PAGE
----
Port Coquitlam is currently working on an anti-bullying by-law which will give law-enforcement officers the power to charge people who are apprehended for bullying related offences. In November, Port Coquitlam participated in an anti-bullying campaign which was launched as a result of the suicide of Amanda Todd, the teenaged girl who committed suicide earlier this year as a result of bullying.
The anti-bullying bylaw would be the first law of this type to be passed in British Columbia. Plans are in place to have fines which would range from $200.00 to $2000.00, depending on the specifics of the offence.
People who are charged and fined with a bullying offence will be given the opportunity to have their ticket fees waived if they agree to participate in an anti-bullying course developed through the PoCoMo Youth Society.
The PoCoMo Youth Services Society was established in 1992 under the name PoCoMo Teen Centre Society and their original mandate was to develop teen centers in the three British Columbia Cities of Coquitlam, Port Coquitlam and Port Moody. Their website is www.pocomo.org.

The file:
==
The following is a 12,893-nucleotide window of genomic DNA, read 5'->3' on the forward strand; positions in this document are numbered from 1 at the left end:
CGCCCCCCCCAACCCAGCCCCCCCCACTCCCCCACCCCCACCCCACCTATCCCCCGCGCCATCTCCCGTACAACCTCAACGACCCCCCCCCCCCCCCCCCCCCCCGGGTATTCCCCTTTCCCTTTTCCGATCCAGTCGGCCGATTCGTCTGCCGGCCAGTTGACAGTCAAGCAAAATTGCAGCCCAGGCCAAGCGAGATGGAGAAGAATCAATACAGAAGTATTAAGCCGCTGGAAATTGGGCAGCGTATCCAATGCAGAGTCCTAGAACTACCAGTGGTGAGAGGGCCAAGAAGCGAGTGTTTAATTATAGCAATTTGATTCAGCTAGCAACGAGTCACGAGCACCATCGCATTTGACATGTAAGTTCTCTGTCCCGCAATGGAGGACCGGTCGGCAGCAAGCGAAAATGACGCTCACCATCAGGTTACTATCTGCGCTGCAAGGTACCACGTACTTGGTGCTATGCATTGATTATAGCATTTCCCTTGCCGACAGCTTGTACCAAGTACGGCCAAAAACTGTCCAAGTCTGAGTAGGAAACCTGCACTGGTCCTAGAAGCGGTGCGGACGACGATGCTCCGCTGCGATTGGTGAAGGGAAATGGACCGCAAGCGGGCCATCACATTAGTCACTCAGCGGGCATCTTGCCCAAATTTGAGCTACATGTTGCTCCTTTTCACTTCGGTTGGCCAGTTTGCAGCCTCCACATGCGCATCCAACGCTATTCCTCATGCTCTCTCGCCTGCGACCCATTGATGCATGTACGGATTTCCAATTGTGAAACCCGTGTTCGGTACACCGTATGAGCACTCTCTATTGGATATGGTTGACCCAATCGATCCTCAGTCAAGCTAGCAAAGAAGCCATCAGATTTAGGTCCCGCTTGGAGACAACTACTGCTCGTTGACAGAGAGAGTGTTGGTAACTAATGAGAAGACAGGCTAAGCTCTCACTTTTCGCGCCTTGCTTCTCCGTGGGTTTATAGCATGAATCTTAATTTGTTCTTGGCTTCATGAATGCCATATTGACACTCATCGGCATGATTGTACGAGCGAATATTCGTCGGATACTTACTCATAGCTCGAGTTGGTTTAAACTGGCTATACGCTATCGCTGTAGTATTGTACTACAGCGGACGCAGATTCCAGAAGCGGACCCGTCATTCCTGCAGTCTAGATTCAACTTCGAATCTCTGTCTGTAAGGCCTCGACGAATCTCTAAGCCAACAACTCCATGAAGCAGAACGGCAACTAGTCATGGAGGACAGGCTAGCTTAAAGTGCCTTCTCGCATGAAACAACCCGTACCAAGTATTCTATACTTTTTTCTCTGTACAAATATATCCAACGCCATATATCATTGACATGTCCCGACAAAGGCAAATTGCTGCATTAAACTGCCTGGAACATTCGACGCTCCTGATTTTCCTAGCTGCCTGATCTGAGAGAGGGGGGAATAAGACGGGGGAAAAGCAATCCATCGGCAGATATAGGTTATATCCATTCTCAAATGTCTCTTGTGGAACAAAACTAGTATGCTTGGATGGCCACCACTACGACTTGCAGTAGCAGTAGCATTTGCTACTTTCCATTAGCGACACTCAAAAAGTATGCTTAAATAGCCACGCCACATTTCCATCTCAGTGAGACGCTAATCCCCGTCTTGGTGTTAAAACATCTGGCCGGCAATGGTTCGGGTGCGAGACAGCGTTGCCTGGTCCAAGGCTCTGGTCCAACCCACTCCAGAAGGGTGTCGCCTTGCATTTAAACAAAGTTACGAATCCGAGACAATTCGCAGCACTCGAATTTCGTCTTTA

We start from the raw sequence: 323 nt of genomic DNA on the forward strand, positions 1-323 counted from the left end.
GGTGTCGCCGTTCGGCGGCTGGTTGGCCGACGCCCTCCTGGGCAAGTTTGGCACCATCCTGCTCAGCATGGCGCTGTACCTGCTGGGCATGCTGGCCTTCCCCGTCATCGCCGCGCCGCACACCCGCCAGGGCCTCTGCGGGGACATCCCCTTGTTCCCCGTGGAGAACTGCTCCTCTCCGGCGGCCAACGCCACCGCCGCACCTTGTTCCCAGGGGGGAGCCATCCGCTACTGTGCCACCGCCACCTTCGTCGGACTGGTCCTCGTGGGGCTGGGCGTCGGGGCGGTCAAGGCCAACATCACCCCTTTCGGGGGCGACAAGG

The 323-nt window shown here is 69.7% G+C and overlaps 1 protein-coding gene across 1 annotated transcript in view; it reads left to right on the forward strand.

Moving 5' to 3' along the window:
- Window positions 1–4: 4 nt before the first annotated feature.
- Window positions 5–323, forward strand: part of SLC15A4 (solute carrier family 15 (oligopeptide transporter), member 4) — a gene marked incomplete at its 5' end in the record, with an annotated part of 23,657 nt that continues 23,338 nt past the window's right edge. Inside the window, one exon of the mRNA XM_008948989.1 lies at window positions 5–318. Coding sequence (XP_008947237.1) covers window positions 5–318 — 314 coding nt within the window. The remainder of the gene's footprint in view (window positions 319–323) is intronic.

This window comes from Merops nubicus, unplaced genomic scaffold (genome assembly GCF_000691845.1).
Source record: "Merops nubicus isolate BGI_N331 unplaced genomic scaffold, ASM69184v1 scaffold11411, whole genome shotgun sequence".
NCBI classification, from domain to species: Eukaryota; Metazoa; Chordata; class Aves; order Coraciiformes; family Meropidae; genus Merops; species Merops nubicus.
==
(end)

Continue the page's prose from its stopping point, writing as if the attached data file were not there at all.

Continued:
Another Canadian City which has had an anti-bullying bylaw in place since 2006, is Regina, Saskachewan. The bylaw in Regina was created as a result of the tragic bullying case of Reena Virk. Regina has defined bullying as: “any objectionable or inappropriate comment, conduct or display by a person directed at an individual not of the same household intended to intimidate, humiliate, ridicule or isolate, which causes or is likely to cause physical or emotional distress.”
Smartphone use can contribute to bullying incidents
The Regina bylaw also makes reference to bullying which results from the use of electronic devices, obviously a reference to the increasing seriousness of cyber-bullying. Regina also makes it possible for those charged to have the fee dropped by agreeing to participate in an anti-bullying course.
Regina officials feel the anti-bullying bylaw has helped to education its residents about bullying. They believe that it is important to raise awareness of the problem and help people understand the seriousness of bullying situations.
Some residents of Toronto believe that an anti-bullying bylaw would be a good thing for their city, as an effort to help increase awareness about a societal situation which in some cases has gotten out of hand.
I believe that education is a very important piece in the puzzle to reduce bullying. As society becomes more aware and more empathetic, our citizens will begin to raise the standards related to what is acceptable by society in general in the area of human relations and more specifically, bullying.
Please spread the word; bullying is not acceptable, in any form.
Stand Up Against Bullying!
Bruce Langford is an anti-bullying advocate in southwestern Ontario.